So, you have lined your kitchen with organic food and whole grains; you’re hooked to yoga; your persistent new year resolution is to walk more and drink less; and you turn to the internet for every little health niggle that comes your way. But, how medically literate are you?
According to a 2018 paper in the Indian Journal of Community Medicine, while studies on medical awareness are many and diverse, poor medical mindfulness cuts across regions and classes, thus keeping the lifespan of Indians shorter than what it could be.
One such study in Karnataka, for instance, found out that only a third of mothers, across two generations, had knowledge about breast feeding. Another concluded that while more than four in five respondents in Kerala knew about oral cancer, fewer than three could pinpoint the exact cause. Yet another one, which covered Chandigarh, Tamil Nadu, Jharkhand and Maharashtra, revealed that less than half of the sample population knew anything about diabetes.
What makes us so poorly informed? While inadequate access to health care, deficient manpower and the cost of quality health care are reasons beyond us, a huge role in this knowledge lag also results from our dithering in questioning doctors, our surrendered acceptance of what they tell us.
Look around, someone you know might have been pushed into surgery that a second opinion concluded was not needed. Someone might be on medication prescribed years ago by a doctor, unaware that age, hormones, changing lifestyles, comorbidities and the like require a change in medication or dosage. A third someone might only consult the neighbourhood chemist for ailments.
We are, more often than not, in awe of our doctors. Yes, they have very special skill sets. And yes, we place our wellbeing in their hands. But then, we also place our lives in the hands of pilots when on a flight. At the end of it, both are service providers. And neither is a demigod.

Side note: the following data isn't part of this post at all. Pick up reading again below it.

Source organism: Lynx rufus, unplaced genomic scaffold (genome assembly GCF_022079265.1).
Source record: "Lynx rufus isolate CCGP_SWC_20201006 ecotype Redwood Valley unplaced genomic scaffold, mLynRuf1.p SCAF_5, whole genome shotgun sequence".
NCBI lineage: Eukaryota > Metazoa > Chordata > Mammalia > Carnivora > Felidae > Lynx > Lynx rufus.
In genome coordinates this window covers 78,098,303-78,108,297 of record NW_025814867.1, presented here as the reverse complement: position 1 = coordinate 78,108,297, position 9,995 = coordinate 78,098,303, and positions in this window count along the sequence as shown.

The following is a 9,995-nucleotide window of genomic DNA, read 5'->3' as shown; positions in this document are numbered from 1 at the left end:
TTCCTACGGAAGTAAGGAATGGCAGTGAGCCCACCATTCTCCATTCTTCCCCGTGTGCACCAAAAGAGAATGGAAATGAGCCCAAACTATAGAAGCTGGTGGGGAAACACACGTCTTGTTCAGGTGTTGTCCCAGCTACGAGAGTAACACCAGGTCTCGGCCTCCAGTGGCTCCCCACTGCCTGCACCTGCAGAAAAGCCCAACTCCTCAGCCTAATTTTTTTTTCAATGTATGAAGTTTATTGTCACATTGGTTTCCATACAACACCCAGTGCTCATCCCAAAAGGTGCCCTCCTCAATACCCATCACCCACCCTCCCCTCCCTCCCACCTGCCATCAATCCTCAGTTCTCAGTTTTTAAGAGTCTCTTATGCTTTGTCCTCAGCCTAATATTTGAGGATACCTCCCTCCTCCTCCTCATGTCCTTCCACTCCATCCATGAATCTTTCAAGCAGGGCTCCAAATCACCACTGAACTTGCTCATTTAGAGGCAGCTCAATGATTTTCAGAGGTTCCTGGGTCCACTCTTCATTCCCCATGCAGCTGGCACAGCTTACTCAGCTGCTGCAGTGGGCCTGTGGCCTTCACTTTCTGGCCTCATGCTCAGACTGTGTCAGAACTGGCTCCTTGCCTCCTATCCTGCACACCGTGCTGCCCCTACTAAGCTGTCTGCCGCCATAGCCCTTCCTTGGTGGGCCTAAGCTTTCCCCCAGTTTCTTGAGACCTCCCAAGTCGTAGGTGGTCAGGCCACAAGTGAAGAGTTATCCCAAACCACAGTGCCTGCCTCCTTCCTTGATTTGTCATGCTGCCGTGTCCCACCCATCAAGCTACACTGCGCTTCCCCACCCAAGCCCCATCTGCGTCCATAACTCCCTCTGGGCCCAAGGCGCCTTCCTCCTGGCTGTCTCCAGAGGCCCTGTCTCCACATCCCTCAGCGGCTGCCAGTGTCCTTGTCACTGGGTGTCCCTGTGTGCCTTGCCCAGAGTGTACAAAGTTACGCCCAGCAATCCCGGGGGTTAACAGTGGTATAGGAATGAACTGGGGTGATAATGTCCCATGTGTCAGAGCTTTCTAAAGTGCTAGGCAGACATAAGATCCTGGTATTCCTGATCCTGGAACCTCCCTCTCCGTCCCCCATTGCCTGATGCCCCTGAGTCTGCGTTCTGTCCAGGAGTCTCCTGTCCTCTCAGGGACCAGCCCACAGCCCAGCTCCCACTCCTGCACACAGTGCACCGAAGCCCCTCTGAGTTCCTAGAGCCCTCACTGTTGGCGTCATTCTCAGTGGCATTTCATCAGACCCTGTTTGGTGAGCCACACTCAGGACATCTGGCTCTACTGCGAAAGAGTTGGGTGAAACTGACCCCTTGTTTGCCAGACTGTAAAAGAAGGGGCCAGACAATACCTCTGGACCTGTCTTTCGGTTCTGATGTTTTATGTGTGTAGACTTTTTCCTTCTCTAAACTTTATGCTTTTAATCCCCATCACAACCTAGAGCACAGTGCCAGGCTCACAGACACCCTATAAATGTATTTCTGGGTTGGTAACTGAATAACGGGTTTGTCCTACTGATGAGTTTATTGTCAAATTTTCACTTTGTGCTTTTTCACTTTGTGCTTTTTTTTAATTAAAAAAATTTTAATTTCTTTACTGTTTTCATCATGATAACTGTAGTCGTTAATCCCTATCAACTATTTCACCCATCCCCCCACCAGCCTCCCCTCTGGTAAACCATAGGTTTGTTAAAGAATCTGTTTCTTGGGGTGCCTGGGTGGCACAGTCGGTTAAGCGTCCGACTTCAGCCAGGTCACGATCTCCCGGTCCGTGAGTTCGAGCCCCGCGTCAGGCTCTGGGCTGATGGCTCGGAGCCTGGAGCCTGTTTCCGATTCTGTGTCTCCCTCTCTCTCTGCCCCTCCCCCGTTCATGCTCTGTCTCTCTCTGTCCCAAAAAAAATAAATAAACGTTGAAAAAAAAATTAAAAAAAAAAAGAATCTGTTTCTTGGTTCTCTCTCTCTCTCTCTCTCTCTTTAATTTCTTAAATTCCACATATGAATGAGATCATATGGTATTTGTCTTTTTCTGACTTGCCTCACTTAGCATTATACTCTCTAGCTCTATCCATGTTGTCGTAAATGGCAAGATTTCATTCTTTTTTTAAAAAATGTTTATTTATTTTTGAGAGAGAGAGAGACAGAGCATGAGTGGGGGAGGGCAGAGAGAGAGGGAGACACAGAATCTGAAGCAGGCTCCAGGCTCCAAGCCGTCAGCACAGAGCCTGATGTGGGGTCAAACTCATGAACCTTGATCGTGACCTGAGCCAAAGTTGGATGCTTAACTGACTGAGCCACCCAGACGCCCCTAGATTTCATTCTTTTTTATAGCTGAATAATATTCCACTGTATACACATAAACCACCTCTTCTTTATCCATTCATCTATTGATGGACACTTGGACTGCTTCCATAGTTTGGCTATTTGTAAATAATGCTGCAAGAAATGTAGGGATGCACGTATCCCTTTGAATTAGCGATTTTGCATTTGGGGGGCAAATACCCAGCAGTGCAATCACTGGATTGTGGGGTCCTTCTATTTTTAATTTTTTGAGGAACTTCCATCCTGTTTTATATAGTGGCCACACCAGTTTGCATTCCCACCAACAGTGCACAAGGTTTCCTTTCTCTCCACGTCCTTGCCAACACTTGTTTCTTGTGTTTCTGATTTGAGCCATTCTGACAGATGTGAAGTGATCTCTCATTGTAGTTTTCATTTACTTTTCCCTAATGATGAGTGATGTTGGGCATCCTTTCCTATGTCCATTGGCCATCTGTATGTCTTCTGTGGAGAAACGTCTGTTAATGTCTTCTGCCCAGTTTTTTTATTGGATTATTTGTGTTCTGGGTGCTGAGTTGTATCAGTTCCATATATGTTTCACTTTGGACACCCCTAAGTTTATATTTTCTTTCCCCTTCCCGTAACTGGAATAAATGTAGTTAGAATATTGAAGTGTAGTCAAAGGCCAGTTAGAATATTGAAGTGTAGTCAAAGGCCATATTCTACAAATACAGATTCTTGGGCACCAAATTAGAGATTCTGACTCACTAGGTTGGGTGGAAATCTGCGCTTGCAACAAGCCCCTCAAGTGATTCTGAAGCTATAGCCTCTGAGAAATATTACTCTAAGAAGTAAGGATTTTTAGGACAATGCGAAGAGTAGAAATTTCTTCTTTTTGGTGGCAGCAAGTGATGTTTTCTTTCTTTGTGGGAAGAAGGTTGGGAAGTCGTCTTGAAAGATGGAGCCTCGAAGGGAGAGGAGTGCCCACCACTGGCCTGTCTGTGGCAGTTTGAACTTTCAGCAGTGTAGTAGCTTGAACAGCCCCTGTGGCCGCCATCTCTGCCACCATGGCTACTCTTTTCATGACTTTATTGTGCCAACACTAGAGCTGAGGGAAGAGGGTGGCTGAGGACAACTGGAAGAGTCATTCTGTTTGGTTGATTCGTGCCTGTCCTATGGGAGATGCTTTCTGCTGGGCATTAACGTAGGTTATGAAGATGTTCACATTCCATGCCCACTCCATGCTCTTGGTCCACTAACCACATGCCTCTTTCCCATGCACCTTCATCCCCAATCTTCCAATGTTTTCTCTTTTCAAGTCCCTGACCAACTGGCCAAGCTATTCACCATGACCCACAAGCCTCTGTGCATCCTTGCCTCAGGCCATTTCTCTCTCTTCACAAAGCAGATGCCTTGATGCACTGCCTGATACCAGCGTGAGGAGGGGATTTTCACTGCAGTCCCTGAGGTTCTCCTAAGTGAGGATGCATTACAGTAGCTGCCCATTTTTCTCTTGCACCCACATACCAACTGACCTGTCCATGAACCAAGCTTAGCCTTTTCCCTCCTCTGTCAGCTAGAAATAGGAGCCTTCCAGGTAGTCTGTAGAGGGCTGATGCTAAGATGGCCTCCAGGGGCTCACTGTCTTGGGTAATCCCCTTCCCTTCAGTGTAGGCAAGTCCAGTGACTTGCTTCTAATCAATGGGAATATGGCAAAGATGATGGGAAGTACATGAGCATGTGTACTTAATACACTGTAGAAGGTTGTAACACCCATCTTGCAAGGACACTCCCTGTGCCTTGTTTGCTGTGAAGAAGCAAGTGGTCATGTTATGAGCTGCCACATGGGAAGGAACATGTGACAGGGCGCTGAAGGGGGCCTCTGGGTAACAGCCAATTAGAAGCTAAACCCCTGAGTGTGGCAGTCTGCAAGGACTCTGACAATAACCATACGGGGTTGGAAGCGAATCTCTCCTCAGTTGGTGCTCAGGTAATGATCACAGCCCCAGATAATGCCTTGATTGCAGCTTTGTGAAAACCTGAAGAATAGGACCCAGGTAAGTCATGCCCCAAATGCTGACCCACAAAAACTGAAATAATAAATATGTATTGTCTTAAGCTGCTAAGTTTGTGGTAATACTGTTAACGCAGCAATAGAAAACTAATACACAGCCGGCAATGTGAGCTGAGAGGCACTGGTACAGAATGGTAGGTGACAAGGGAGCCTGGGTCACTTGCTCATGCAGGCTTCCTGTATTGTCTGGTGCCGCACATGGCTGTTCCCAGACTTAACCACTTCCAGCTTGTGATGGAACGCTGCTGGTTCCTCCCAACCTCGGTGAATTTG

As with other professionals, good communication is vital to healthy doctor-patient relationships. Dr Sushila Kataria, senior director of internal medicine at Medanta, Gurugram, lists a host of challenges that keep patients from conversing with their doctors adequately.
“Patients might lack awareness about their condition, leaving them unsure of what questions to ask,” she says. “They might fear that their questions could come across as trivial, leading to potential embarrassment. They may worry that asking too many questions could annoy the doctor and potentially affect the quality of their treatment.” Especially when it comes to surgical procedures, this handicaps patients with little understanding of the procedure, its potential complications and alternative treatment options.
Another point she underscores is the exercise of caution when gathering information from the internet and uncertified sources. “Excessive and unverified information can lead to confusion,” she says. “In some cases, patients may unnecessarily delay procedures due to excessive scepticism about the medical system. Striking a balance between seeking knowledge and relying on trusted sources is crucial.”
Remember, the internet works around codes, not around consideration for us.